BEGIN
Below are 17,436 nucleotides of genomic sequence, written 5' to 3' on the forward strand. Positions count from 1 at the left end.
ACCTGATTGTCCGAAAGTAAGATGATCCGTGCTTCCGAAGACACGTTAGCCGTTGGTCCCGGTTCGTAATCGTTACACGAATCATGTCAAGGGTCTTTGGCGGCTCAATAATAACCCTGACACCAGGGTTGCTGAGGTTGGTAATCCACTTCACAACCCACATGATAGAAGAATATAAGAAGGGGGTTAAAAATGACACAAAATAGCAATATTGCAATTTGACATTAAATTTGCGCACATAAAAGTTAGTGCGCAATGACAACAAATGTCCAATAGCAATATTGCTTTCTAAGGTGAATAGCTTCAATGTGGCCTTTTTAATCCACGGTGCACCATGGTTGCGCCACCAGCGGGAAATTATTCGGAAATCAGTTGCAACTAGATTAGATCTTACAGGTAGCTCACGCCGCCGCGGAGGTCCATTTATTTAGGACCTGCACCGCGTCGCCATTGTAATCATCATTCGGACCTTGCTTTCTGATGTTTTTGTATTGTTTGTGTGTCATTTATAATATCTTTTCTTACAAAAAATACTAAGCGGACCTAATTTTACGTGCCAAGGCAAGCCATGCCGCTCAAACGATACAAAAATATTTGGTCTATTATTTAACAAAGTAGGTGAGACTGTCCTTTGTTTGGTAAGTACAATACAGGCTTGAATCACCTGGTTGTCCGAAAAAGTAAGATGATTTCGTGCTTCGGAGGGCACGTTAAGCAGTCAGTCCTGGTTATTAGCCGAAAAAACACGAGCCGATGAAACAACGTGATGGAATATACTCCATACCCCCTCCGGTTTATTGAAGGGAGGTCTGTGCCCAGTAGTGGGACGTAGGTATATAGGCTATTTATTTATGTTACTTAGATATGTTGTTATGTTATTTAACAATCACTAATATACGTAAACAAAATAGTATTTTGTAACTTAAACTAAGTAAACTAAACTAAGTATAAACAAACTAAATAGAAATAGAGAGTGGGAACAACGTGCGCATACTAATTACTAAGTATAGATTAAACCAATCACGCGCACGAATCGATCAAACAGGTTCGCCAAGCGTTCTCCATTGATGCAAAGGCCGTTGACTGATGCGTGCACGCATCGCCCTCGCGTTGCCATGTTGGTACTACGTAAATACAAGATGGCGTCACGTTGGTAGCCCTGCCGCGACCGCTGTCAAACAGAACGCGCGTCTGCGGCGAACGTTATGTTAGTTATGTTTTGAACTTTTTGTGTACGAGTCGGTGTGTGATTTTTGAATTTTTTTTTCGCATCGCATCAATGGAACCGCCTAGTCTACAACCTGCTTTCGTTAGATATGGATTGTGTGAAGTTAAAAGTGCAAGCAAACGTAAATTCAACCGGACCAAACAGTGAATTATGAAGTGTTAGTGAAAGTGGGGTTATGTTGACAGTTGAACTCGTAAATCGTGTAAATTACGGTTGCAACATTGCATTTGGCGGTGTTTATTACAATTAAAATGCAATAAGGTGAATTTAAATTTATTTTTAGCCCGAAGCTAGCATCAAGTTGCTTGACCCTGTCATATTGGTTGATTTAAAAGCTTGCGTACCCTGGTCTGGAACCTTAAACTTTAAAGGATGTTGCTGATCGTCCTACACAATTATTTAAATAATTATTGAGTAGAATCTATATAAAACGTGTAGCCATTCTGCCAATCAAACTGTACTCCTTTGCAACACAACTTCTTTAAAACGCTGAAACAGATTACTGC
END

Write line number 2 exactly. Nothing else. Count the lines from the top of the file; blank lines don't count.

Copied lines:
ACCTGATTGTCCGAAAGTAAGATGATCCGTGCTTCCGAAGACACGTTAGCCGTTGGTCCCGGTTCGTAATCGTTACACGAATCATGTCAAGGGTCTTTGGCGGCTCAATAATAACCCTGACACCAGGGTTGCTGAGGTTGGTAATCCACTTCACAACCCACATGATAGAAGAATATAAGAAGGGGGTTAAAAATGACACAAAATAGCAATATTGCAATTTGACATTAAATTTGCGCACATAAAAGTTAGTGCGCAATGACAACAAATGTCCAATAGCAATATTGCTTTCTAAGGTGAATAGCTTCAATGTGGCCTTTTTAATCCACGGTGCACCATGGTTGCGCCACCAGCGGGAAATTATTCGGAAATCAGTTGCAACTAGATTAGATCTTACAGGTAGCTCACGCCGCCGCGGAGGTCCATTTATTTAGGACCTGCACCGCGTCGCCATTGTAATCATCATTCGGACCTTGCTTTCTGATGTTTTTGTATTGTTTGTGTGTCATTTATAATATCTTTTCTTACAAAAAATACTAAGCGGACCTAATTTTACGTGCCAAGGCAAGCCATGCCGCTCAAACGATACAAAAATATTTGGTCTATTATTTAACAAAGTAGGTGAGACTGTCCTTTGTTTGGTAAGTACAATACAGGCTTGAATCACCTGGTTGTCCGAAAAAGTAAGATGATTTCGTGCTTCGGAGGGCACGTTAAGCAGTCAGTCCTGGTTATTAGCCGAAAAAACACGAGCCGATGAAACAACGTGATGGAATATACTCCATACCCCCTCCGGTTTATTGAAGGGAGGTCTGTGCCCAGTAGTGGGACGTAGGTATATAGGCTATTTATTTATGTTACTTAGATATGTTGTTATGTTATTTAACAATCACTAATATACGTAAACAAAATAGTATTTTGTAACTTAAACTAAGTAAACTAAACTAAGTATAAACAAACTAAATAGAAATAGAGAGTGGGAACAACGTGCGCATACTAATTACTAAGTATAGATTAAACCAATCACGCGCACGAATCGATCAAACAGGTTCGCCAAGCGTTCTCCATTGATGCAAAGGCCGTTGACTGATGCGTGCACGCATCGCCCTCGCGTTGCCATGTTGGTACTACGTAAATACAAGATGGCGTCACGTTGGTAGCCCTGCCGCGACCGCTGTCAAACAGAACGCGCGTCTGCGGCGAACGTTATGTTAGTTATGTTTTGAACTTTTTGTGTACGAGTCGGTGTGTGATTTTTGAATTTTTTTTTCGCATCGCATCAATGGAACCGCCTAGTCTACAACCTGCTTTCGTTAGATATGGATTGTGTGAAGTTAAAAGTGCAAGCAAACGTAAATTCAACCGGACCAAACAGTGAATTATGAAGTGTTAGTGAAAGTGGGGTTATGTTGACAGTTGAACTCGTAAATCGTGTAAATTACGGTTGCAACATTGCATTTGGCGGTGTTTATTACAATTAAAATGCAATAAGGTGAATTTAAATTTATTTTTAGCCCGAAGCTAGCATCAAGTTGCTTGACCCTGTCATATTGGTTGATTTAAAAGCTTGCGTACCCTGGTCTGGAACCTTAAACTTTAAAGGATGTTGCTGATCGTCCTACACAATTATTTAAATAATTATTGAGTAGAATCTATATAAAACGTGTAGCCATTCTGCCAATCAAACTGTACTCCTTTGCAACACAACTTCTTTAAAACGCTGAAACAGATTACTGC